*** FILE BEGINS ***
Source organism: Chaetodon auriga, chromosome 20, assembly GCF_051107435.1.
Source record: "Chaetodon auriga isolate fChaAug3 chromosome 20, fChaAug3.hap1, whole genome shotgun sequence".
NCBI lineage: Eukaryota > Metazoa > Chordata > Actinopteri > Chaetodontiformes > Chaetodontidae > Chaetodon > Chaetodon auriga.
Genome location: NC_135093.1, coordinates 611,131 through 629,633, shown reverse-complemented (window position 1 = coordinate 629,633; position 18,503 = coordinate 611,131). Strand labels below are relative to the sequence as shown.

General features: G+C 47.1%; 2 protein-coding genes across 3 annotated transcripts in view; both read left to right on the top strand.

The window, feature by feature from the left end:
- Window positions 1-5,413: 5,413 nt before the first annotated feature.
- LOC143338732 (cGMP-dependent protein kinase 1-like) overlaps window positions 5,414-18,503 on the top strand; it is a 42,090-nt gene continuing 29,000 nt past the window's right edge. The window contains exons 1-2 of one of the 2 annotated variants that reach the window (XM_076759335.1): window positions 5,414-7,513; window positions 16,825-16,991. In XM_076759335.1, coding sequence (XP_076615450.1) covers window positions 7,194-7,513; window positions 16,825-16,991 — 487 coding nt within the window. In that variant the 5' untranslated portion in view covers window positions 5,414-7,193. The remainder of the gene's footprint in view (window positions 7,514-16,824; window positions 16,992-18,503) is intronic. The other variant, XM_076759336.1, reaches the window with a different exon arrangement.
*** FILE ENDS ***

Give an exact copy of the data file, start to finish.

Source organism: Chaetodon auriga, chromosome 20, assembly GCF_051107435.1.
Source record: "Chaetodon auriga isolate fChaAug3 chromosome 20, fChaAug3.hap1, whole genome shotgun sequence".
NCBI lineage: Eukaryota > Metazoa > Chordata > Actinopteri > Chaetodontiformes > Chaetodontidae > Chaetodon > Chaetodon auriga.
Genome location: NC_135093.1, coordinates 611,131 through 629,633, shown reverse-complemented (window position 1 = coordinate 629,633; position 18,503 = coordinate 611,131). Strand labels below are relative to the sequence as shown.

General features: G+C 47.1%; 2 protein-coding genes across 3 annotated transcripts in view; both read left to right on the top strand.

The window, feature by feature from the left end:
- Window positions 1-5,413: 5,413 nt before the first annotated feature.
- LOC143338732 (cGMP-dependent protein kinase 1-like) overlaps window positions 5,414-18,503 on the top strand; it is a 42,090-nt gene continuing 29,000 nt past the window's right edge. The window contains exons 1-2 of one of the 2 annotated variants that reach the window (XM_076759335.1): window positions 5,414-7,513; window positions 16,825-16,991. In XM_076759335.1, coding sequence (XP_076615450.1) covers window positions 7,194-7,513; window positions 16,825-16,991 — 487 coding nt within the window. In that variant the 5' untranslated portion in view covers window positions 5,414-7,193. The remainder of the gene's footprint in view (window positions 7,514-16,824; window positions 16,992-18,503) is intronic. The other variant, XM_076759336.1, reaches the window with a different exon arrangement.